Company E :

Capt. James L. Lusk, Corps of Engineers, commanding company.

First Lieut. Mason M. Patrick, Corps of Engineers," with comi)any.

Second Lieut. Charles S. Bromwell, Corps of Engineers, with company.

Second Lieut. Jay J. Morrow, Corps of Eugiueers, was relieved from
duty with Company C, Battalion of Engineers, and appointed adjutant
and treasurer. Battalion of Engineers, January 4, 1894, in orders Ko.
3, Battalion of Engineers, Willets Point, N. Y., January 4, 1894.

Second Lieut. James P. Jervey, Corps of Engineers, Avas transferred
from Company C, to Company A, Battalion of Engineers, July 4, 1893,
in orders No. 85, Battalion of Engineers, Willets Point, N. Y., July,
4, 1893, and transferred from Company A, to Company C, Battalion of
Engineers, January 23, 1894, in orders No. 16, Battalion of Engineers,
Willets Point, N. Y., January 23, 1894.

The following table shows the changes that have taken place in the
personnel of the officers during the year:



Kaiik.



Names.



Date.



Secoud lieutenaot .

Do

Do

Do

Do

Do

Captain

Do

Second lion tenant .

Do

Do

Do

Do



Joined
or relieved.



Deakynts Herbert

Howell, ( J eorge P



July 3,1893
Sept. 30, 1893



Kelieved.
Joined ..



Kntz, Charles W

Walker, MeriwetlierL
Johnston, Robert P. . ,
Raymond. Robert R. . .
Roasell, William T...



Hoxie, Richard L.
Keller, Charles...



Mcfirt?gor, Robert —
Cosby, Spencer



Echols. Chiyles P..
Mcludoo, James F.



....do '

-...do I

....do •

....do

Nov. 11, 1893



Nov. 13, 1893 ;
Nov. 7,1893



Dec. 26,1893
Juno 0,1894



..do.
..do.
..do.
..do.
..do.



Relieved

do



...do.
...do.



.do.
.do.



.do.
.do.



Remarks.



Siwcinl Orders, 140,
taut-General's
June 21, 1893.
Special Orders, 145,
taDt.Genoral's
July 8, 1803.
Do.
Do.
Do.
Do.
Special Orders. 260,
t4int General's
Nov. 10, 1893.
Do.
Special Orders 254,
tHnt-Gencrnl's
Nov. 5, 1893.
Special Orders, 288,
tant-Gcii eral s
Dec. 14. 1893.
Special Orders. 132,
tant-General's
June 6, 1894.
Do.
Do.



Office,

Adjn-
Office,



Adjn.

omce,



Adja.
Office,

Adjtt-
Office,

Adja-
Office.



RECRUITING, DISCIPLINE, ETC.

During the year recruits for the battalion have been obtained by
enlistments at Willets Point and West Point, and by assignment on
their own application from recruiting depots or other branches of the
service.

An engineer sergeant detailed to recruit for the Battalion of
Engineers on February 17, 1893, and attached by the superintendent



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g.x



APPENDIX 5 ^REPORT OP LIEUT. COL. KING.



471



recruiting service to reudezvous No. 146 Park Row, NeAv York City,
was continaecl on that duty during the year.

The following is a statement of changes among the enlisted men of
the battalion during the past year:

Gain:

Recruits from depots 26

Enlisted in the battalion ( Willets Point, 91 j West Point, 20) Ill

Reenli8ted(Willetts Point, 32; West Point, 7) 39

By transfer 12

From desertion 12

Total gain 200

Loss:

Discharged by expiration of service 43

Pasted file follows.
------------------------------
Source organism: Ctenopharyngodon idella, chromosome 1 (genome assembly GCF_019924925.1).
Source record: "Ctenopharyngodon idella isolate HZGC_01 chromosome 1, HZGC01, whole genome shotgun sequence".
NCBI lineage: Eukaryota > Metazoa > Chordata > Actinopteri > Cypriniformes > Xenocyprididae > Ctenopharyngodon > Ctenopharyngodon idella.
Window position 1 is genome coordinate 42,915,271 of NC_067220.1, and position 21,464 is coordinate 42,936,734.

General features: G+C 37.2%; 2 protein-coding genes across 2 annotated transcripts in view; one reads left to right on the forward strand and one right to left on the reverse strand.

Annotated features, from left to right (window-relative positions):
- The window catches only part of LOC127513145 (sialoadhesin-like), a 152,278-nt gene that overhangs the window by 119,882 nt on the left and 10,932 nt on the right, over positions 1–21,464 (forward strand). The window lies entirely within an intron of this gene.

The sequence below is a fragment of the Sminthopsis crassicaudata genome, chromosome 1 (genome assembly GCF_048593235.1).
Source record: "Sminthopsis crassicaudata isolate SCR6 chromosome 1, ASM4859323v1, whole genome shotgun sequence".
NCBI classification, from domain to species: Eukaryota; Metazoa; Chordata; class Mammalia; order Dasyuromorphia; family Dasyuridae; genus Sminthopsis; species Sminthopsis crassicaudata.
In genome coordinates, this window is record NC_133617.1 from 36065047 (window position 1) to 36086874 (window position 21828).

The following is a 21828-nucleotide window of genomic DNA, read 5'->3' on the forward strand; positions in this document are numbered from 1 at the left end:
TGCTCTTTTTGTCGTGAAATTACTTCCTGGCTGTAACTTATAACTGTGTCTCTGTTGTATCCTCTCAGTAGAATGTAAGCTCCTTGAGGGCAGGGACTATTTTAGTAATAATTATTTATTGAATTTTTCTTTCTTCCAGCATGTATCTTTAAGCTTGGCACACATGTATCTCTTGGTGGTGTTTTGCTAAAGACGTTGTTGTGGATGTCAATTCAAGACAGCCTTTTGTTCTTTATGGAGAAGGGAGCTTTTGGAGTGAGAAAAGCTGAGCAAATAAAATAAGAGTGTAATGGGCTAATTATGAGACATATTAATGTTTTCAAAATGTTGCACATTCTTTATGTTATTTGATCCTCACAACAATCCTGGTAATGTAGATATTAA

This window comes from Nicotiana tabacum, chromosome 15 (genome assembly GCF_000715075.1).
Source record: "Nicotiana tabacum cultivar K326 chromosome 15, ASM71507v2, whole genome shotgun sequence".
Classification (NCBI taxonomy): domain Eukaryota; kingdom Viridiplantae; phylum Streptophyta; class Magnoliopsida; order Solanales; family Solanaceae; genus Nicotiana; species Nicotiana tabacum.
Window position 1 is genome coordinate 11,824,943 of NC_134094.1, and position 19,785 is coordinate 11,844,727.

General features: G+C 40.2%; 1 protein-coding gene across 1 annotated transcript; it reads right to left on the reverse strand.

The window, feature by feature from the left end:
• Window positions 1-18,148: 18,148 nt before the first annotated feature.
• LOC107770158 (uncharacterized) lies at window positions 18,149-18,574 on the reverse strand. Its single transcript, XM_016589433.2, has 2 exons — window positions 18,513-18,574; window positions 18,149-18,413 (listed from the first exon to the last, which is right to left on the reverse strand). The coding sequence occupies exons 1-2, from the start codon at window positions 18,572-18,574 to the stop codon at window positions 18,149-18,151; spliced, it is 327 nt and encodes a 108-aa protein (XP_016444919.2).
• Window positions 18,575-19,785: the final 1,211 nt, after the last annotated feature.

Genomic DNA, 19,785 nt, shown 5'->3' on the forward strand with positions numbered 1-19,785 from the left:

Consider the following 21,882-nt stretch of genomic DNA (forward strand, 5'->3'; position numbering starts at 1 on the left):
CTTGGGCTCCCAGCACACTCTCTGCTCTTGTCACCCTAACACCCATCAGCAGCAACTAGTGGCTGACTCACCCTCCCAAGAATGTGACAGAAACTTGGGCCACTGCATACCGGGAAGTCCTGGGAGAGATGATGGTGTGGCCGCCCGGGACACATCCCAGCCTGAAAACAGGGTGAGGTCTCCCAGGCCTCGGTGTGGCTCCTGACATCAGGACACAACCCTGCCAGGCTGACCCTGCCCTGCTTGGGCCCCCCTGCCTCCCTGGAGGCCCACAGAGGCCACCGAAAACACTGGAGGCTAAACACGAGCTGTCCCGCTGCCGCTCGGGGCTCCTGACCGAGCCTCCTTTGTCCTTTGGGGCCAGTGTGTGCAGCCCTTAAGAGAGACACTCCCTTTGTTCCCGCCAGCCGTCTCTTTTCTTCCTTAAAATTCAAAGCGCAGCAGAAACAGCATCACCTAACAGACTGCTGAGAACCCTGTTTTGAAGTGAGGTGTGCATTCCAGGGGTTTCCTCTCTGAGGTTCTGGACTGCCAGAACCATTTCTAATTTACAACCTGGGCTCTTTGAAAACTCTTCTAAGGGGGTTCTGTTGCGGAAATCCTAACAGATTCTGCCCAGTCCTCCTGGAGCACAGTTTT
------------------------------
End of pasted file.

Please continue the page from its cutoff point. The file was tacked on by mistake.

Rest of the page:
for disability 2

by sentence of general court-martial 15

by special order 6

by General Orders 80, Adjutant-Generars OflSce, series of 1890.. 22

by General Orders 81, Adjutant-Cienerars Office, series of 1890.. 15

Transferred 18

Retired 3

Died 3

Deserted , 25

Total loss 1 152

This result shows a net gain of 48 men, which increases the battalion
to Avitbin 34 men of its authorized strength.

During the fiscal year ending June 30, 1894, 60 men of the Battalion of
Engineers were entitled to be discharged under the provisions of para-
agraph 2, General Orders 80, Adjutant-General's Office, 1890, 22 of
whom availed themselves of this privilege.

Sixty-two enlisted men were on furlough during the yejir under the
provisioiis General Orders !N^o. 80, Adjutant-GeneraPs Office, 1890.

The following table gives a comparative statement of recruiting,
desertions, etc., during the past ten years :



Fiscal year.



Recruiting.



En- Keen-
listed, listed



jAvcragodaily,
.' number. .



Juno 80,
Jane :>0,
Judo HO,
Jnne 30,
June 30,
June 30,
Jnne 30,
Jnne 30,
June 30,
June 30,



1884,
1885,
1886,
1887,
1888,
1889.
1890,
1891,
1892.
1893,



to Jnno 30,
to June 30,
to June 30,
to Jnne 30,
to Juno 30,
to June 30,
to June 30,
to June 30,
to Junjo 30,
to June 30,



1885.
1886.
J 887.
1888.
1889.
1890.
1891.
1892.
1893.
J894.



56 I

57 i
20 1

9
. 90 I
147 I
50 I
83 I
03
111 1



nne-



I De-
serted.



Tmls.

General, ^^^' Sum-
court- 1 ««"



No. of

nieuon



boneral '__ I Sura- nieuon
court- „°„" I mary Juno 30.






38


106


8


22 1


76


9


17 1


40


12


22 1


49


6


20 1


23


9


14


52


6


12 !


15


5


10 I


24


6


11


17


6


13 i


25



11


59




383


20


107




396


19


160




388


21


218




387


* 1


214




402


13


304




468


12


00


138


417


1^


4


208


437


18


8


156


418


27 '


4


125


468



Average . . : ' 68. 6 1 38. 4



7. 3 15. 9 43. 6



113. 8 157.



416.2



It will be seen from this table that the number of men enlisted is
greater than at any report during the i)ast ten years, except in 1890;
that there has been a falling off of 25 i>er cent in the number of trials
for minor offenses, while the number of desertions and trials by gen-
eral court martial are about one-half larger than last year. These two
items usually depend more upon the number of recruits than upon the
strength of the command, and this number was unusually large during
the past year.



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472 REPORT OF THE CHIEF OF ENGINEERS, U, S. ARMY.

The numbers of sick and of men in confinement are below the average
for the ten years.

Tlie following statement shows the number of different men tried by
court-martial and other facts relative to the trials:

Trials.

By general court 27

By summary court 125

Oojected tu trial by summary court and tried by garrison court 4

Total : 150



Trio<lonc©

Tried twice

Tried three times .

Tried four times . .

Tried five times...

Total



No. of


No. of


men.


trials.


55


55


22


44